on seeing and being introduced to Kuber, remarked: "oh he must be an evil God/man etc"!!
Coming as they do from the back ground from Communism, it was but natural for her to perceive Kuber* as someone as plain evil... 

Here's one more anecdote from my life:

I meet him years ago on my first visit to Poland... Instantly he struck me as someone in a hurry to pitch his tent in EU by any means!! He was actually trying to do so and made all possible moves to get his beloved green card!! Anyway that's not my concern... Much later when I moved here I gave him a call (he being the only Indian here). But on the phone he appeared extremely cautious, unfriendly, in a hurry to hang up... Thereafter I never ever called him... Getting the feeling he was worried that I may ask him for some kind of 'help', as I was new there. Then one day, out of the blue, few years back I got a call from him... And the conversation went typically like they do when one meets someone who is busy pretending:
"आरे भाई, where are you? what are you doing? why don't you call/keep in touch... blah blah..?!!" 
I replied quietly: "In 'his' town..."/ "आप ही के शहर मे…" He informed me rather proudly he was now working as lecturer/teacher in the art college or in some institution !! How a person with a "call centre" qualifications can do so I don't know!! But then I know too... Anyway he wanted me to come and give some lecture to "his students"... I agreed and asked him about remuneration... And he appeared "shocked" and said he wasn't expecting this... The institution may not pay so may be he will pay from his pocket etc. I quoted my fee based on what I was paid recently by an organisation etc. for a similar lecture etc. He said if I could reduce etc. and email him the details. I did... and also added taxi fare/transportation as I wasn't sure of reaching the place on my own.. His reply was as expected like this: "I am shocked and hurt… didn't like the way you asked me for money... fee and taxi fare/transportation!! See this is for the students, for their good, so I thought you will agree to do it free and give them a lecture about India/your art etc. etc!!" I of course replied citing some imaginary reasons for my inability to do the lecture and thus ended it there!! The thought which I didn't convey to him is: 'Why doesn't he work free for those very students?!!' And how come he has taken up such a job with salary for which he has no qualification, experience or merit?!! When it comes to money, we go rather hypocritical... Especially if it's other person's share!!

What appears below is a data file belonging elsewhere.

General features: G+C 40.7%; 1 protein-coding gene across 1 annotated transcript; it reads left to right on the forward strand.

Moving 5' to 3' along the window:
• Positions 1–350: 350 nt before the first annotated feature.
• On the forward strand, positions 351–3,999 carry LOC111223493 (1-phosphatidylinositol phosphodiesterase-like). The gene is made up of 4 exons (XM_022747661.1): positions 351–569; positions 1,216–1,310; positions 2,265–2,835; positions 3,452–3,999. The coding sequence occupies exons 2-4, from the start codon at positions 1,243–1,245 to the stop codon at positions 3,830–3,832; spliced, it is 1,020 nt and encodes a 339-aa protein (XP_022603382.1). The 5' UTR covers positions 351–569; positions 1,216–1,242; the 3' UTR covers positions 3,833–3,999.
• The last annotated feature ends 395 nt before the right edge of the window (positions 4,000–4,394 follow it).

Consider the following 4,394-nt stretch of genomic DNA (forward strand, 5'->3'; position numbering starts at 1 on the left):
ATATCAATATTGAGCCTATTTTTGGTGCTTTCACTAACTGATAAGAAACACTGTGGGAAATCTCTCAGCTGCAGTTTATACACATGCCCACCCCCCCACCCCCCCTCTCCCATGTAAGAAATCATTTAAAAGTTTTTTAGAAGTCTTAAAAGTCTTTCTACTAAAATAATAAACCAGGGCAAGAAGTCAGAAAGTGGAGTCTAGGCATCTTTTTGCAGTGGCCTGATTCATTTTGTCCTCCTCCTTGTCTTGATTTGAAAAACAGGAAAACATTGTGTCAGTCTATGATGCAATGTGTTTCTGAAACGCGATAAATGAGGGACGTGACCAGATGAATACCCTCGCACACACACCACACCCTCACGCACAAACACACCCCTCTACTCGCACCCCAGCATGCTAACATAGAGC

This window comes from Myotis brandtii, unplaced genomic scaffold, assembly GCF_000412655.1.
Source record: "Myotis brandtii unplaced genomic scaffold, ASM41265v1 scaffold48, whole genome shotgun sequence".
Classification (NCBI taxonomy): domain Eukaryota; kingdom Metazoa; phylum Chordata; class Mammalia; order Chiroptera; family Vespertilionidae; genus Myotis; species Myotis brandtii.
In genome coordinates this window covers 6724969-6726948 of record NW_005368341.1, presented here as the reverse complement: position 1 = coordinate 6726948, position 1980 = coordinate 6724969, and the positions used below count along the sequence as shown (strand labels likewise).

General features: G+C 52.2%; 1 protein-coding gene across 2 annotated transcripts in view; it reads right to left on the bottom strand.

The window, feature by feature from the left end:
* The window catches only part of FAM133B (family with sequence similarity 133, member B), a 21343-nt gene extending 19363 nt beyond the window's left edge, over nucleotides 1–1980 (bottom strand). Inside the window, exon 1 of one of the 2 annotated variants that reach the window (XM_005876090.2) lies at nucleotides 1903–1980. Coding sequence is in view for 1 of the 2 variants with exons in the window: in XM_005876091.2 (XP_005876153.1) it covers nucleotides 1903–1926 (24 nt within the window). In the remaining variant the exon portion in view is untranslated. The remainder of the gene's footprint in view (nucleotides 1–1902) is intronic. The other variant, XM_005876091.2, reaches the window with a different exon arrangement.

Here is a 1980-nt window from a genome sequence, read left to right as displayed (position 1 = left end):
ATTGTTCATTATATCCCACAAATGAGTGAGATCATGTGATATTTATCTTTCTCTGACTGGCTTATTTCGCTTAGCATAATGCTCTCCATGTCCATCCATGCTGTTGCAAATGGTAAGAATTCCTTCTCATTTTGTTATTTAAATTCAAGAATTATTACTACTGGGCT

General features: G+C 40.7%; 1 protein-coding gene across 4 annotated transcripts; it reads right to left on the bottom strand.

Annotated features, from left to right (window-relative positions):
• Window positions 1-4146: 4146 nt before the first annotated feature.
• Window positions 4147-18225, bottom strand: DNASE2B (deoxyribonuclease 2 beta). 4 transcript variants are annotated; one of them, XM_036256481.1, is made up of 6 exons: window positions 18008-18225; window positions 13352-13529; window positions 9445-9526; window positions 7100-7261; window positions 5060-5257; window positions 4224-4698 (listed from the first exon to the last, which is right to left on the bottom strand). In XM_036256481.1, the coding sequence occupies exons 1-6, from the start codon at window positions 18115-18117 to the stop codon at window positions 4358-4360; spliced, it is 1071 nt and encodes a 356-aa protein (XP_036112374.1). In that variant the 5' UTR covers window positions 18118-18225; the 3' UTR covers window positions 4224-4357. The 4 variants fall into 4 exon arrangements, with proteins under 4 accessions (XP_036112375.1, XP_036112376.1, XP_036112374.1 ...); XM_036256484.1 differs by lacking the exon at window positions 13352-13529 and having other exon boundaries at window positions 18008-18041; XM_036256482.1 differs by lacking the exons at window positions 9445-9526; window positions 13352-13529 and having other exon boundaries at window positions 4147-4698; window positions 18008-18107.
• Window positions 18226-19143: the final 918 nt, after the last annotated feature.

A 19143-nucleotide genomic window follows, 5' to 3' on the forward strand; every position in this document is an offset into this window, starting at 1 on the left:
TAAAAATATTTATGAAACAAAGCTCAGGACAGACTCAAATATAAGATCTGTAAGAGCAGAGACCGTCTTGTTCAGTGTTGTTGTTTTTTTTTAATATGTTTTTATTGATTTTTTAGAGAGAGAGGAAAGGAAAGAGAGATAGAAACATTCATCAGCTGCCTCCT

I remember when I started my life doing 'design work'.. There was this 'middleman' who would get work from "his clients", for me to design etc... He would be euphoric when he could corner a big project... But the day I would present my bill, he would blow his top and turn into a raging bull!!! 

During my long years in art and designing etc. I have meet innumerable people who would come to me to get their company brochures, visiting cards, books, publicity material designed and would always add,
"This is for charity, For a non-profitable organisation etc. So basically I should not charge anything for some "creative inputs"!!
Most would be offended when I would like to discuss the money matter... Most got rich, built houses and bought cars, all from those very non profitable ventures or funds got from Western countries to run their NGO etc.
Many would ask paintings as gifts or at a very low price to "help" in some cause!! Which is alright but if you dig deep, which i have you will find all them getting their share and it's only our share which is discounted!!
Sometime back everyone went after Nirmal Baba!! His guilt was he was charging money in a very matter of fact way...
All men of God do that but they do it stealthily... hypocritically!!

Osho too was blunt and honest... and many couldn't handle this straightforwardness and simplicity about money!!
Can theses Gurus (or nay of us) last a day with Maa Laxmi?! Generally I have seen the guilt attached to wealth over weigh them down...
Sri Sri Ramakrishna had famously remarked "মাটি টাকা, টাকা মাটি..." 
But he actaully really gave lot of respect to money/wealth... If one reads him one can see that nature in his life... This remark is of a more of philosophical, spiritual nature!! But is many a time miss interpreted!!
I am sure he is not be blamed for most Bengalis' love for Socialism/Communism... He was much before Marx arrived in Calcutta/Bengal!! Many scholars have inferred, Partition being the reason for most of them getting disillusioned by Hindu religion and in desperation turning to Marx or anti God, anti Wealth.

Recently I finished reading শঙ্কর এর  'কামনা বাসনা'****  (Shanker's "Kamona-Bashona")... a brilliant and accurate account of wealth, desire, aspiration etc.